Indian Journal of Dermatology
: 2013  |  Volume : 58  |  Issue : 5  |  Page : 393--395

Papular acantholytic dyskeratosis localized to the perineal and perianal area in a young male

Shyam B Verma 
 Consultant Dermatologist, Nirvana Skin Clinic, Vadodara, Gujarat, India

Correspondence Address:
Shyam B Verma
Consultant Dermatologist, Nirvana Skin Clinic, Makarpura Main Road, Vadodara - 390 009, Gujarat


A case of Papular acantholytic dermatosis restricted to the perianal area is being reported in a 26 year old male without involvement of the genitalia, groin and upper thighs for the first time in English literature. The patient presented with long standing grayish white confluent papules with eroded areas in the perianal region which were asymptomatic for a long time before the area got macerated. He did not respond to many weeks of topical steroids but is now showing improvement with topical tacrolimus ointment 0.1% applied twice daily. This entity appears to be very uncommon and also underreported. It is also suggested that this entity be included in the long list of non venereal anogenital lesions as it may mimic perianal warts or molluscum contagiosum.

How to cite this article:
Verma SB. Papular acantholytic dyskeratosis localized to the perineal and perianal area in a young male.Indian J Dermatol 2013;58:393-395

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Verma SB. Papular acantholytic dyskeratosis localized to the perineal and perianal area in a young male. Indian J Dermatol [serial online] 2013 [cited 2022 Jun 28 ];58:393-395
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Full Text


Papular acantholytic dermatosis (PAD) of the anogenital area is an uncommon entity and is considered a variant of focal acantholytic dermatosis originally described by Ackerman in 1972. It can mimic Hailey Hailey disease, Darier's disease, and Grover's disease histologically, but it is differentiated from these entities clinicopathologically. Molecular genetic studies where feasible and possible have also demonstrated abnormal mutations in ATP2C1 gene in some cases. This entity because of its anogenital location should be considered as one of the non-venereal genital lesions due to its clinical resemblance to genital warts and molluscum contagiosum in the early stages. PAD may also be underreported and, therefore, more awareness regarding the entity is recommended among practicing dermatologists and pathologists.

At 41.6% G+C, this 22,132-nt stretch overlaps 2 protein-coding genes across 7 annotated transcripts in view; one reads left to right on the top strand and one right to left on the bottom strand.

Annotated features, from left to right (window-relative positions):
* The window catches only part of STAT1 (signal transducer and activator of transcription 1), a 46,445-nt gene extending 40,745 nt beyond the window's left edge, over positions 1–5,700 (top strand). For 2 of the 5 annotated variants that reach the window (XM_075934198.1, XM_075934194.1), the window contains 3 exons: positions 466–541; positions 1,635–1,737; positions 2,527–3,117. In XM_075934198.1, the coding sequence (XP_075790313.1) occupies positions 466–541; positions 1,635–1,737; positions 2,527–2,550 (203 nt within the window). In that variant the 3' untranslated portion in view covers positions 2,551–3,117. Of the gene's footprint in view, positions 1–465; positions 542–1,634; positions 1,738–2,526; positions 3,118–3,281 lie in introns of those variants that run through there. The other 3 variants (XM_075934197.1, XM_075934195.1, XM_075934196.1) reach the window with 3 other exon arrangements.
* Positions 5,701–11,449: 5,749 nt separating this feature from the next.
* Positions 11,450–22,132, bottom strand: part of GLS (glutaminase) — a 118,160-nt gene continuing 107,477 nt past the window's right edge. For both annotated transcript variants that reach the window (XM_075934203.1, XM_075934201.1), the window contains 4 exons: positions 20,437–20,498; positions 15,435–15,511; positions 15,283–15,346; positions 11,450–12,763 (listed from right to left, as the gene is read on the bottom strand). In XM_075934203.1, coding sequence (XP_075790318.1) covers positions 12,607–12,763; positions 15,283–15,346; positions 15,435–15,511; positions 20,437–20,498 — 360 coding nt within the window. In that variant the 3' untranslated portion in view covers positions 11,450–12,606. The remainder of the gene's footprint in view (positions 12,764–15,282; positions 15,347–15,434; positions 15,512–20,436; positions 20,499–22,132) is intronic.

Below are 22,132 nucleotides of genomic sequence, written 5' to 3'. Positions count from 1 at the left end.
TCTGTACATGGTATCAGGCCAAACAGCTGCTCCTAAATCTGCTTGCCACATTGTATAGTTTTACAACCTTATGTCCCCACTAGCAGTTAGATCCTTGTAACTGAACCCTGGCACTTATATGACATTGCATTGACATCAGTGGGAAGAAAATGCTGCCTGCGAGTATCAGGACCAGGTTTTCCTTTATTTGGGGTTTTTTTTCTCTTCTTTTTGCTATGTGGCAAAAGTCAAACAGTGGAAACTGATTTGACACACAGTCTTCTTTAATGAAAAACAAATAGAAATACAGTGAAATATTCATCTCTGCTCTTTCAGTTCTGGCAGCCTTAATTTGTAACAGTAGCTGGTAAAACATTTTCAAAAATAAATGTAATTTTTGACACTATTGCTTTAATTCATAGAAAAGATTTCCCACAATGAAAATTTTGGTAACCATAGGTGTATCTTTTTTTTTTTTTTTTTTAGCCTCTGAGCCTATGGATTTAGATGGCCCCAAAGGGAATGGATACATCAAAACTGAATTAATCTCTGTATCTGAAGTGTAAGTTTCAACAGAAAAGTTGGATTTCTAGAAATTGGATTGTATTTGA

Case Report

A 26-year-old man presented with discomfort in his perianal area for the past 6 months. He reported that he had first noticed an asymptomatic eruption that he could feel as rough skin and ignored it. He later showed it to his wife who described it as several small grayish bumps. Over the past 2 months, he started getting a burning and itching sensation in that area. On examination, he had grayish-white areas perianally with multiple firm, coalescent papules extending a little posterior toward the natal fold and anteriorly on the perineum [Figure 1]. There were some excoriations and maceration in some areas. There were no vesicles, oozing, or bleeding. Gram staining and 10% KOH mount did not show any organism. Proctoscopy performed by a surgeon showed normal anal mucosa. All other mucosae were normal. Penis, scotum, and groin were normal. No other area on his body was affected. He was a healthy man with a negative personal or family history of atopy or any other pre-existing dermatosis. He had no relevant sexual history. He had taken treatment from two dermatologists in the past 2 months who had given potent topical steroids and oral antihistamines, which did not benefit him. A 3-mm punch biopsy showed circumscribed foci of hyperkeratosis with acantholytic dyskeratosis and subrabasal cleft formation [Figure 2]. Within the foci, the epidermis showed scattered acantholytic dyskeratotic cells (corps ronds) [Figure 3]. The stratum corneum showed a column of parakeratotic dyskeratotic cells (grains). Underlying dermis showed sparse superficial perivascular lymphohistiocytic infiltrate. Mild papillomatosis was seen as well. Clinicopathological correlation ruled in favor of papular acantholytic dyskeratosis of the perianal area.{Figure 1}{Figure 2}{Figure 3}